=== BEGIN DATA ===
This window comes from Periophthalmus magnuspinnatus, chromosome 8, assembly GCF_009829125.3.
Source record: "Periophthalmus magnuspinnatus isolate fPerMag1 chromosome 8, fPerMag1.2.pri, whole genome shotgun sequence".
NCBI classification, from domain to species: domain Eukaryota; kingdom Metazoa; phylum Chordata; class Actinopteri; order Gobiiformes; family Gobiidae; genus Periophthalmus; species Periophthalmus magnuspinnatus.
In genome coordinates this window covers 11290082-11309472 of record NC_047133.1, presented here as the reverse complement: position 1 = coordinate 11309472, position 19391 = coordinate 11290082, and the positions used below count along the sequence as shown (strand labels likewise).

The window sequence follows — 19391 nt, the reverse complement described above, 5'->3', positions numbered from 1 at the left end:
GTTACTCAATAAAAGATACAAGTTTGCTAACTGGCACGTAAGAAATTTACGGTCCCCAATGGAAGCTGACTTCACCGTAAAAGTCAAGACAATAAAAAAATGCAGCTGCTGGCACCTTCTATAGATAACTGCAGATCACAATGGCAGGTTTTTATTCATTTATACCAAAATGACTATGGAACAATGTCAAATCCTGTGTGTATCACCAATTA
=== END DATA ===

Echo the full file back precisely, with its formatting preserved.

This window comes from Periophthalmus magnuspinnatus, chromosome 8, assembly GCF_009829125.3.
Source record: "Periophthalmus magnuspinnatus isolate fPerMag1 chromosome 8, fPerMag1.2.pri, whole genome shotgun sequence".
NCBI classification, from domain to species: domain Eukaryota; kingdom Metazoa; phylum Chordata; class Actinopteri; order Gobiiformes; family Gobiidae; genus Periophthalmus; species Periophthalmus magnuspinnatus.
In genome coordinates this window covers 11290082-11309472 of record NC_047133.1, presented here as the reverse complement: position 1 = coordinate 11309472, position 19391 = coordinate 11290082, and the positions used below count along the sequence as shown (strand labels likewise).

The window sequence follows — 19391 nt, the reverse complement described above, 5'->3', positions numbered from 1 at the left end:
GTTACTCAATAAAAGATACAAGTTTGCTAACTGGCACGTAAGAAATTTACGGTCCCCAATGGAAGCTGACTTCACCGTAAAAGTCAAGACAATAAAAAAATGCAGCTGCTGGCACCTTCTATAGATAACTGCAGATCACAATGGCAGGTTTTTATTCATTTATACCAAAATGACTATGGAACAATGTCAAATCCTGTGTGTATCACCAATTA